Topical Area: Aging and Chronic Disease
Hip fractures are associated with a high rate of morbidity and mortality, and successful ambulation after surgery is an important outcome in this patient population. This study aims to determine whether 25-hydroxyvitamin D (25(OH)D) or the Geriatric Nutritional Risk Index (GNRI) is associated with short term mortality or ability to walk after hip fracture surgery.
Methods : Patients undergoing hip fracture repair were included in this study. Mortality and walking ability were assessed at 30 and 60 days after hip fracture surgery. Pre-operative serum albumin and 25(OH)D were measured. Patients were characterized with 25(OH)D < 12ng/mL, 12 to < 20, 20 to < 30 or ≥ 30. GNRI was calculated from albumin and body weight and patients were categorized into major/moderate nutritional risk (< 92), low risk (92 to < 98) or in good nutritional status (≥ 98).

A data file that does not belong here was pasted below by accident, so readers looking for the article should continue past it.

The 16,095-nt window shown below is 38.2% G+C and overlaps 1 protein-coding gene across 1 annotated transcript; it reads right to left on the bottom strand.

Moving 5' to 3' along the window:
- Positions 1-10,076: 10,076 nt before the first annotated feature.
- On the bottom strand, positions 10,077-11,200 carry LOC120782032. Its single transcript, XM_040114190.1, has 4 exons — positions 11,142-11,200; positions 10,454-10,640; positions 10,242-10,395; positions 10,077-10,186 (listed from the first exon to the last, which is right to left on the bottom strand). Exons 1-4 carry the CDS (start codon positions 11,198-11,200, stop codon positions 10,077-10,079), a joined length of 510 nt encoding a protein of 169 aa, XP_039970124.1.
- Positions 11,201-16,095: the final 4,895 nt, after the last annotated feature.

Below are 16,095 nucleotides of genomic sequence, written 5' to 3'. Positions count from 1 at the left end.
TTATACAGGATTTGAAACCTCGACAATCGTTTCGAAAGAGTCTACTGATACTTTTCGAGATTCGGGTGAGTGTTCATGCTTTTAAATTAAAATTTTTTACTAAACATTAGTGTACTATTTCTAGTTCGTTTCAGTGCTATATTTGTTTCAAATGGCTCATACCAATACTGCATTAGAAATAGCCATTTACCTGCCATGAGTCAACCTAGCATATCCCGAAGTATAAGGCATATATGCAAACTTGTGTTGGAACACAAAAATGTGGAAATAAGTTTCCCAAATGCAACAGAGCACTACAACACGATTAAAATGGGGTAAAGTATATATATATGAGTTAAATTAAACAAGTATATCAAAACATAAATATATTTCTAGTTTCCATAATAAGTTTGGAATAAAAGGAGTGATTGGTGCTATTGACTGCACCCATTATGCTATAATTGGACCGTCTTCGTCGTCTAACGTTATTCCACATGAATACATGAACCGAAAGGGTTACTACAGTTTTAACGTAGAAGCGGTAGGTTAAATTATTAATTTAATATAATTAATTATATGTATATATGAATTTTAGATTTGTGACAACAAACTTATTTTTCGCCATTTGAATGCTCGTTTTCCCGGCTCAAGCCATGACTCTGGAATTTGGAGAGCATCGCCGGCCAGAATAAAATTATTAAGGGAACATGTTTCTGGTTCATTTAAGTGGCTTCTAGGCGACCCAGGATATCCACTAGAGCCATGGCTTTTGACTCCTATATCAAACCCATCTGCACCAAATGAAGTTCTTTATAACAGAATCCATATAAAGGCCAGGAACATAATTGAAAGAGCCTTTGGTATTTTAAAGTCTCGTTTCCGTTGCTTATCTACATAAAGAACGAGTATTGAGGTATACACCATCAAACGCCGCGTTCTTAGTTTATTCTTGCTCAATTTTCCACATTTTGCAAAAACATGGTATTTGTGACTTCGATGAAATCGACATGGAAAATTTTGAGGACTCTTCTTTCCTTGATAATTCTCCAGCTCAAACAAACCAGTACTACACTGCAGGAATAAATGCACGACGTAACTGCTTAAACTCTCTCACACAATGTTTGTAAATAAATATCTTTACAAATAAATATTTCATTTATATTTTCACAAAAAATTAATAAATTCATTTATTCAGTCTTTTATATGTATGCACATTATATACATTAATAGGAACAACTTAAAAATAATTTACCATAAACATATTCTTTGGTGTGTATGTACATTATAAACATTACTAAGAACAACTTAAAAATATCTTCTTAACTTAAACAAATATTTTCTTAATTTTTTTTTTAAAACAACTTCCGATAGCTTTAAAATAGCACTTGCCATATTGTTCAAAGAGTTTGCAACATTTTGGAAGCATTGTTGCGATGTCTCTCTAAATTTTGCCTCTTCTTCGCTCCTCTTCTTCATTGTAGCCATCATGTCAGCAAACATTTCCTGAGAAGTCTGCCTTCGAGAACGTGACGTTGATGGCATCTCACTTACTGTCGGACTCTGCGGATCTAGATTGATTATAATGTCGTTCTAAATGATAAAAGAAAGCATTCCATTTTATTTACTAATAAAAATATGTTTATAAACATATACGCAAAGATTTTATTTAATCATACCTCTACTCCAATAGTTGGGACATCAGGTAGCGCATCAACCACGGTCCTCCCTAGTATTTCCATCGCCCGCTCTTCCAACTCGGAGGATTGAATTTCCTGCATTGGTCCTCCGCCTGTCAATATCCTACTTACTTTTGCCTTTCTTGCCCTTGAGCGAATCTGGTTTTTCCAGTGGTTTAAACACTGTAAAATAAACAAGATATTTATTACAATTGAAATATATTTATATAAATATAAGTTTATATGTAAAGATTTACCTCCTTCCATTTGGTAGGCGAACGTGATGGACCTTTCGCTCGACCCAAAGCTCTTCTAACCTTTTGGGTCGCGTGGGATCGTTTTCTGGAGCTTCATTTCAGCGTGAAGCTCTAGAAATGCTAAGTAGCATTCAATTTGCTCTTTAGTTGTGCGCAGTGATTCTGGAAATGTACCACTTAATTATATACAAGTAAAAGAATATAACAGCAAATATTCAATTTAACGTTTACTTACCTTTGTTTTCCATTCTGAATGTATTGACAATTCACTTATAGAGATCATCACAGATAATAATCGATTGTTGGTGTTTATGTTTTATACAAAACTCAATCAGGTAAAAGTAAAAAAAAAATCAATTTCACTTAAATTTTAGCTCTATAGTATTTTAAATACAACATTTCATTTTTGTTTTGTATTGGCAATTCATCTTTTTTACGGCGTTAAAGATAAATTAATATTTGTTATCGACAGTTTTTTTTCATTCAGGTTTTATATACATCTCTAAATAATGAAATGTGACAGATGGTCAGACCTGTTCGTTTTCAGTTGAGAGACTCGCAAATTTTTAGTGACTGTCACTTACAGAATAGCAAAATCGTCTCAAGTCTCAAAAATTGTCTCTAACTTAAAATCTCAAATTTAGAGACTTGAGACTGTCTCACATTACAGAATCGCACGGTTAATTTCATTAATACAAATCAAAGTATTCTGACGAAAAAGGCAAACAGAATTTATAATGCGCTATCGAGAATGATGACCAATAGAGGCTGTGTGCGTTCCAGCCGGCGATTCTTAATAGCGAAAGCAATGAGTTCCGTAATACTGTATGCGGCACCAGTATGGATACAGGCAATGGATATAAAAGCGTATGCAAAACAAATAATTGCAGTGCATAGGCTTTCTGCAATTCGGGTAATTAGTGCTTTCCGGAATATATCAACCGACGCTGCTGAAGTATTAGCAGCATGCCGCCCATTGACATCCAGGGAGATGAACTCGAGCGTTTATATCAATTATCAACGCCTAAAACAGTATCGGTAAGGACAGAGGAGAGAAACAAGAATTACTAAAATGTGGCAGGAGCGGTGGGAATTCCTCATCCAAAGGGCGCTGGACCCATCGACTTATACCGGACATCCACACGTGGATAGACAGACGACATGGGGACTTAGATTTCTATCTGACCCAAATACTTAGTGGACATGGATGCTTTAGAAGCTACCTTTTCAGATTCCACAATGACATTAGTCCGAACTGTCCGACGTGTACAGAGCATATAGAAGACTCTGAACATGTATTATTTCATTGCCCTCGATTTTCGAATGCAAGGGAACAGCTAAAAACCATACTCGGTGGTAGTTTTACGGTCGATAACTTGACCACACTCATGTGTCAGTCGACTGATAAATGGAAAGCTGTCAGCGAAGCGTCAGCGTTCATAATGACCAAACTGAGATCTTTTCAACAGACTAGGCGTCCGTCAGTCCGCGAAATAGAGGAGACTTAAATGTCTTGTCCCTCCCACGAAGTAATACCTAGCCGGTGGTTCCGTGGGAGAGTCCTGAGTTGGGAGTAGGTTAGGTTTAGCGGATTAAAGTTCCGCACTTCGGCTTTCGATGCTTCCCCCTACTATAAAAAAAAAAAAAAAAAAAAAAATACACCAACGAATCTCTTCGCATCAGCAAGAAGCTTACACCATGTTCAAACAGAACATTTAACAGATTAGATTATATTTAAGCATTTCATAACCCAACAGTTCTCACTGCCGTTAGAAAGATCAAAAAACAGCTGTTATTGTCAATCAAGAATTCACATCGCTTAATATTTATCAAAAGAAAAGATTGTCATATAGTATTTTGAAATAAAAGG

Results : Of the 290 patients (82 ± 7 years, BMI 25 ± 5 kg/m2), 73% were females. Compared to patients with vitamin D deficiency (< 12 ng/mL), those with vitamin D levels in higher categories had increased ability to walk at 30 days (p = 0.031): 12 to < 20 ng/ml (adjusted odds ratio=2.61; 95% confidence interval= 1.13-5.99); 20 to < 30 ng/ml (3.48; 1.53-7.95); ≥ 30 ng/ml (2.84; 1.12-7.20). In addition, patients also had increased mobility at 60 days in these same higher vitamin D categories 12 to < 20 (2.67; 1.14-6.25); 20 to < 30 (3.42; 1.46-8.00); ≥ 30 ng/ml (3.67; 1.37-9.82) compared to the reference group (< 12 ng/mL; p = 0.028). There was no association of vitamin D with mortality at either time point. GNRI was not associated with mortality or walking ability.
In patients with hip fracture, vitamin D deficiency (< 12 ng/mL) was associated with reduced ambulation after surgery, whereas GNRI was not associated with any outcomes. Mechanisms that attenuate mobility due to vitamin D deficiency should be examined in future studies.
Funding Sources : ONE Nutrition Grant to SAS and JLC